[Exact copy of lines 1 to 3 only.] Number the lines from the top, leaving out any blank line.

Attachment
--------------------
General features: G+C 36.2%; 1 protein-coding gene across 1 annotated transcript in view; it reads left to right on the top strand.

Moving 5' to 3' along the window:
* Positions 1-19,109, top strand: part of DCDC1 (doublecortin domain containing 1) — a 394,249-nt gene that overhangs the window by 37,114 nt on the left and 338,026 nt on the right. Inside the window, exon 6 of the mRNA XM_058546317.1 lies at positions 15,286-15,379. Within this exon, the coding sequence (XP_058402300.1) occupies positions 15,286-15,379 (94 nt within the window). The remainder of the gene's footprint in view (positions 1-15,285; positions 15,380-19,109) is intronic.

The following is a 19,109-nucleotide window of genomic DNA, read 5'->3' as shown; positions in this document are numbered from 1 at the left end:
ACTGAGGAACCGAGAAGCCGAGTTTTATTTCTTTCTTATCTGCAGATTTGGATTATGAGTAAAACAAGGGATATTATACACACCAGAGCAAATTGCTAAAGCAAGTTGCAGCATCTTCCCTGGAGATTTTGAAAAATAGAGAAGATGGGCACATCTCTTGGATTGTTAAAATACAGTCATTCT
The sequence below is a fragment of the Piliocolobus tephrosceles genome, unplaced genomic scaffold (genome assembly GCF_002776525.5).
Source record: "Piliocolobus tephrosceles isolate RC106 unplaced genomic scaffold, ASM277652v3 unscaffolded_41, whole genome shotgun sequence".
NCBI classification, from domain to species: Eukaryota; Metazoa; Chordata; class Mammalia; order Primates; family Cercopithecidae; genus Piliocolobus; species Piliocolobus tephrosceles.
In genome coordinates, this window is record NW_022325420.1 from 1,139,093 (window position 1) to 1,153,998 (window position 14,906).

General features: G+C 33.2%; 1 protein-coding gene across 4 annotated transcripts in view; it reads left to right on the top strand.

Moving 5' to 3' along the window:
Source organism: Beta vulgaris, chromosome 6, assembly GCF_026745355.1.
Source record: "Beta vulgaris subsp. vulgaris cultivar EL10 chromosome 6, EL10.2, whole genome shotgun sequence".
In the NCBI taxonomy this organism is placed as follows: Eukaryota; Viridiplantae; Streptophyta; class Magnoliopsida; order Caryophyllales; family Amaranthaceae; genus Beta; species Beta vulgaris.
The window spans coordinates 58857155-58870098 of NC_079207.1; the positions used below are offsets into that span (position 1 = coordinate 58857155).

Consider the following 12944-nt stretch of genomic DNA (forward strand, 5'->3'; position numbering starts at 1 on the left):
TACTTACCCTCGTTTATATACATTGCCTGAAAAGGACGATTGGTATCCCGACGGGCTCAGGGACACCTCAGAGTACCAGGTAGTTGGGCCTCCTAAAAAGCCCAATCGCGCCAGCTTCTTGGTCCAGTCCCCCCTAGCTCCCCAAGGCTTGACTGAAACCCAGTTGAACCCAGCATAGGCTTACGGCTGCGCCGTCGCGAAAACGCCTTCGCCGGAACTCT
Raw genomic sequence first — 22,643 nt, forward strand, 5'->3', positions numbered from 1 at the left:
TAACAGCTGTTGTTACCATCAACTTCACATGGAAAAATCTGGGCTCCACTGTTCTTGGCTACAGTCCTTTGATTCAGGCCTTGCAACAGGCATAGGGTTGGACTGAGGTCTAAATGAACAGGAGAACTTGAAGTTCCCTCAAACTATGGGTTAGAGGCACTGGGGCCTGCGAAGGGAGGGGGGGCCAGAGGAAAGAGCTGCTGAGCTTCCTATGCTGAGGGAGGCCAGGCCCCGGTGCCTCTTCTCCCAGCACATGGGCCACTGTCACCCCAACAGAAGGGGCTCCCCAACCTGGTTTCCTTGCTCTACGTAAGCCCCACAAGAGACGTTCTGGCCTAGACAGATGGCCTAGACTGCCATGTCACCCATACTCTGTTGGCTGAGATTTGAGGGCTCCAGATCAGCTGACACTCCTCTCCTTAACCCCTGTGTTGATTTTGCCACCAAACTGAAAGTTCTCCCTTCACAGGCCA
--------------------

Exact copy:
General features: G+C 36.2%; 1 protein-coding gene across 1 annotated transcript in view; it reads left to right on the top strand.

Moving 5' to 3' along the window:
* Positions 1-19,109, top strand: part of DCDC1 (doublecortin domain containing 1) — a 394,249-nt gene that overhangs the window by 37,114 nt on the left and 338,026 nt on the right. Inside the window, exon 6 of the mRNA XM_058546317.1 lies at positions 15,286-15,379. Within this exon, the coding sequence (XP_058402300.1) occupies positions 15,286-15,379 (94 nt within the window). The remainder of the gene's footprint in view (positions 1-15,285; positions 15,380-19,109) is intronic.